Simpson’s Paradox

One of the most interesting mathematical curiosities I know of is called Simpson’s Paradox. Briefly, data in a table can lead to two opposite conclusions depending on how the data is presented.

Suppose you are looking at job application and job offer rates at some company, organized by males and females, so you can decide if the company is discriminating against women, as of course they probably are. The company has two departments, Administration and Production.

The hiring data for the entire company is:

              Hired / Applicants
Male         205/650 = 0.32
Female       150/500 = 0.30

So 32% of males who applied were hired, and only 30% of females who applied were hired. The government looks at the data, sues the company, and executives immediately order all managers to take diversity and gender training, and to increase the hiring of women.

But the exact same data, broken down by department is:

           Administration    Production
Male         5/50 = 0.10     200/600 = 0.33
Female    100/400 = 0.25      50/100 = 0.50

So, in Administration, the percentage of women who are hired is more than twice that of men. And in Production, the percentage of women hired is also much greater than that of men (50% to 33%).

In short, the grouped data shows men are hired at a greater rate than women, but the ungrouped data shows that women are hired at a greater rate than men in all departments!

(For this example, the ungrouped data is a more accurate profile of the company – men in fact are at a hiring disadvantage.)

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Reading a Text File using JavaScript

I don’t work with Web applications very often. But recently I’ve been taking a close look at a pre-release version of the Bing Maps 8 library. As part of that investigation, I decided to look at reading a text file using JavaScript.


In the old days, you’d have to use an ActiveX control to read a file. But now reading a text file is quite easy.

The key JavaScript code is:

function ReadFile()
  var file = fileInput.files[0];
  var reader = new FileReader();
  reader.onload = function(e) {
    displayArea.innerText = reader.result;

Here ‘fileInput’ is the ID of an HTML input type=file tag, and ‘displayArera’ is the ID of an HTML pre tag.

Very nice.


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Bing Maps 8 Page with Control Area

I’ve been looking at a pre-release version of Bing Maps 8. Version 8 will have new interactive features such as the ability to draw shapes on the map. This means that a Bing 8 map can more easily be the focus of an application, rather than being a semi-static map that supports Web page content (like a map that is associated with a restaurant).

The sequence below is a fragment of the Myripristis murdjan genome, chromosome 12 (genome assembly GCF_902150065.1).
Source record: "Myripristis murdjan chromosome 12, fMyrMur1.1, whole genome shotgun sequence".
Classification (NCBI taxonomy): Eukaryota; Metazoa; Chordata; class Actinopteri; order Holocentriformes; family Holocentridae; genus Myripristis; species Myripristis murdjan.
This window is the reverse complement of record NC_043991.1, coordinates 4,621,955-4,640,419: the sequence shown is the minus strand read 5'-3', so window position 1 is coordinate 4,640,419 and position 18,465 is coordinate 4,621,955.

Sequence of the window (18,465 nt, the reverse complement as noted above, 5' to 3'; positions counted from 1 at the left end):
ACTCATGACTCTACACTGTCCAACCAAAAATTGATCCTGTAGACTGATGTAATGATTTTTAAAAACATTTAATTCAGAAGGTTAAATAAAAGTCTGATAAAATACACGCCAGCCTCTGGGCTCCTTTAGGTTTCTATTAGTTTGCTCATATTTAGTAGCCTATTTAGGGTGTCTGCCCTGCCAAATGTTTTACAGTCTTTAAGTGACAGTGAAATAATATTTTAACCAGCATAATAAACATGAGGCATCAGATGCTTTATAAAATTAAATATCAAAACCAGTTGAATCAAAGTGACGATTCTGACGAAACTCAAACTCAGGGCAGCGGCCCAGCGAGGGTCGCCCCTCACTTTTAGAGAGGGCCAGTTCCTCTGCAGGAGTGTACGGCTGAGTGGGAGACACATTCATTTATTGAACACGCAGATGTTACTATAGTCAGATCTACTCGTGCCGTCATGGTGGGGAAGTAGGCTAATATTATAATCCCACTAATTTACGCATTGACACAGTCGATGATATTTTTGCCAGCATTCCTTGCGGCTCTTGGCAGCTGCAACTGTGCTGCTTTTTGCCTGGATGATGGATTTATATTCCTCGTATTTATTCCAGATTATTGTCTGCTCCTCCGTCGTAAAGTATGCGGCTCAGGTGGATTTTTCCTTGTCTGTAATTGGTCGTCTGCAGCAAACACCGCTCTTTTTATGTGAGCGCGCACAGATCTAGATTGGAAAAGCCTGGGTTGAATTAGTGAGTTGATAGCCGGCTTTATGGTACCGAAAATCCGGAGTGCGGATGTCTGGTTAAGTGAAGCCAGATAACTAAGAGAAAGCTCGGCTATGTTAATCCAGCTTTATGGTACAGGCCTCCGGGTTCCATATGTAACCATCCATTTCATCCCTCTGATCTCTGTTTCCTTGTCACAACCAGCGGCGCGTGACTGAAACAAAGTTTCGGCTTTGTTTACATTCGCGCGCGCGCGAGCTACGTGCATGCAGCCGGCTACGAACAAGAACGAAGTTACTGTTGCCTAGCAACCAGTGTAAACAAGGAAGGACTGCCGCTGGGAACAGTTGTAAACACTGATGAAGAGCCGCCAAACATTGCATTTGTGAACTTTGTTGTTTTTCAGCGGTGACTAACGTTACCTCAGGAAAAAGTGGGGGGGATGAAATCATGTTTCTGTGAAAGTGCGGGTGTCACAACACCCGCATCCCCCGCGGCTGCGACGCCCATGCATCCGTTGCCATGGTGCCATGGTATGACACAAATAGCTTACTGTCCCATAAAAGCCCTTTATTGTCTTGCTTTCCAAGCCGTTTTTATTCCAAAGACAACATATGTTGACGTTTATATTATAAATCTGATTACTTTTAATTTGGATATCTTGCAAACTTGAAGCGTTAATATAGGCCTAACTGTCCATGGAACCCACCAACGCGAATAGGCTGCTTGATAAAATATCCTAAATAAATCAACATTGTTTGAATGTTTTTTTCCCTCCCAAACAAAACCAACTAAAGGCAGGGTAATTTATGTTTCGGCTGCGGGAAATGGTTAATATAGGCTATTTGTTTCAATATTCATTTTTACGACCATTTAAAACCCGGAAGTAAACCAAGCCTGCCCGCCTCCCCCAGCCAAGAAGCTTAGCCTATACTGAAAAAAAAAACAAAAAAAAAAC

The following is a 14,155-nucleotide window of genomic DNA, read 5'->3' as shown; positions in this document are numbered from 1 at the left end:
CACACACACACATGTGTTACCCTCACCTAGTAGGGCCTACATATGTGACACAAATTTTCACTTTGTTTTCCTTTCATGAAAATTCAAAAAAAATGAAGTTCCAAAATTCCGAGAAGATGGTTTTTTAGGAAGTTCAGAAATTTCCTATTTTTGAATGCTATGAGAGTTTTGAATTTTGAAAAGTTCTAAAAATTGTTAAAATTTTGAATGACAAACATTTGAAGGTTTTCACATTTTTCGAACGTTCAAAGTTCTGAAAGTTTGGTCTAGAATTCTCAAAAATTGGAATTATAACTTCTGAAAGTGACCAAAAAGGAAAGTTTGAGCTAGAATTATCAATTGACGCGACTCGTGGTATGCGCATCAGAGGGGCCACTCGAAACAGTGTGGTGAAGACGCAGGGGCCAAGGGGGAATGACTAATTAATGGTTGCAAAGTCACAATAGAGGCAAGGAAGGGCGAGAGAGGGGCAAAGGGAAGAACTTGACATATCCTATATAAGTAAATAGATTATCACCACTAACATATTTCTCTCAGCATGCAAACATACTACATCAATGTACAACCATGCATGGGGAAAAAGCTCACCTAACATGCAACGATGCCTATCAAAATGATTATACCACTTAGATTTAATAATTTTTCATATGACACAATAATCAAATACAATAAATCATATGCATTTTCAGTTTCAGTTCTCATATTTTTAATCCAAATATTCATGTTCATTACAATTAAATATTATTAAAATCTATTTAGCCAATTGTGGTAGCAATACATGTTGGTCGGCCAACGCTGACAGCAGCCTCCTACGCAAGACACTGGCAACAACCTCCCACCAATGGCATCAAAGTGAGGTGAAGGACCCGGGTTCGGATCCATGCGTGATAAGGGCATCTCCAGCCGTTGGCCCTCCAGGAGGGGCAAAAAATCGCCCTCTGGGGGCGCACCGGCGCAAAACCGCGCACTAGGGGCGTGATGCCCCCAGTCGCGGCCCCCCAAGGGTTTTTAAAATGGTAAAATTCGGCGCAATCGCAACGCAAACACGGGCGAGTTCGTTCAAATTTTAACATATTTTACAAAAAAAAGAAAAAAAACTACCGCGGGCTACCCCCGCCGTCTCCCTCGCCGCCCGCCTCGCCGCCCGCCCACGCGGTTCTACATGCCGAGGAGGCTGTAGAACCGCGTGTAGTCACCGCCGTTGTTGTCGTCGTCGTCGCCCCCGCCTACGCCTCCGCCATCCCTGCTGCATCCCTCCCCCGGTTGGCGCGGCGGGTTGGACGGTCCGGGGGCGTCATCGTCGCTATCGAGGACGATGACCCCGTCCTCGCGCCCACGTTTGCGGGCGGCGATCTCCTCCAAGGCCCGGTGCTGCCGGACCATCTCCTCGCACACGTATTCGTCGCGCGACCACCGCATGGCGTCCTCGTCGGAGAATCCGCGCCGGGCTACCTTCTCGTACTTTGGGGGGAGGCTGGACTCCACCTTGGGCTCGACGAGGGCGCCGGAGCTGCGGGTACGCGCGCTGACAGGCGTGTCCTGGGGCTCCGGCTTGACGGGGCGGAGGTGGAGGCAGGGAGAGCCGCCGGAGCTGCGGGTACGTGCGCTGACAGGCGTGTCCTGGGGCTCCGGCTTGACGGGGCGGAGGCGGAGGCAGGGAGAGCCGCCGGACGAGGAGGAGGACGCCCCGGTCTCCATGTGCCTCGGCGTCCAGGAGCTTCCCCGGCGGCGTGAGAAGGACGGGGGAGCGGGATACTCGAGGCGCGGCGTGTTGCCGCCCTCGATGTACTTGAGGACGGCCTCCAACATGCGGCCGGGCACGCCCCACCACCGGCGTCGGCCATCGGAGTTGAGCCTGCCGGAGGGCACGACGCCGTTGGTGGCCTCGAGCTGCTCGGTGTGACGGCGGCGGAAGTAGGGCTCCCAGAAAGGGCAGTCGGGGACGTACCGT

So, I figured I’d code up an example HTML page that has a Bing map and a control area for user input and output. I’m no UI guy for sure. I just wanted something as simple as possible.


After some experimentation, I created an HTML page with a control area on the left and an area for the map on the right. Both are HTML div tags that float:left followed by a magic “br style=”clear: left;” tag to make the two areas side-by-side.

The controlPanel div contains a button input (to indicate typical user controls) and a textarea named “msgArea” for messages. Messages are programmatically displayed with:

function UpdateMsgArea(txt)
  var existing = msgArea.value + "\n" + "\n";
  msgArea.value = existing + txt;

The UpdateMsgArea function uses the value property plus two “\n” characters for double-spacing. I originally tried to use innerHTML plus two br tags, but a textarea doesn’t work that way.

Good fun. Looking forward to the release of Bing Maps 8.


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Bing Maps 8 Fetching a Drawn Shape

Bing Maps version 8 is scheduled to be released sometime this year. One new feature is a Drawing Control that allows users to draw a polygon on the map.

Drawing is fine but in order for the drawn shape to be useful, it’s necessary to know where the shape is on the map.


Because there’s no documentation yet, I don’t know if there will be a nice function that will return information about drawn shapes. So, I hacked together a demo that intercepts mouse-down events (while the user is drawing) and records the associated vertex of the shape.

It was a surprisingly difficult task because the JavaScript event model is kind of wacky. I really hope Bing Maps 8 will have built-in functions along the lines of a hypothetical “getDrawnShapes()”.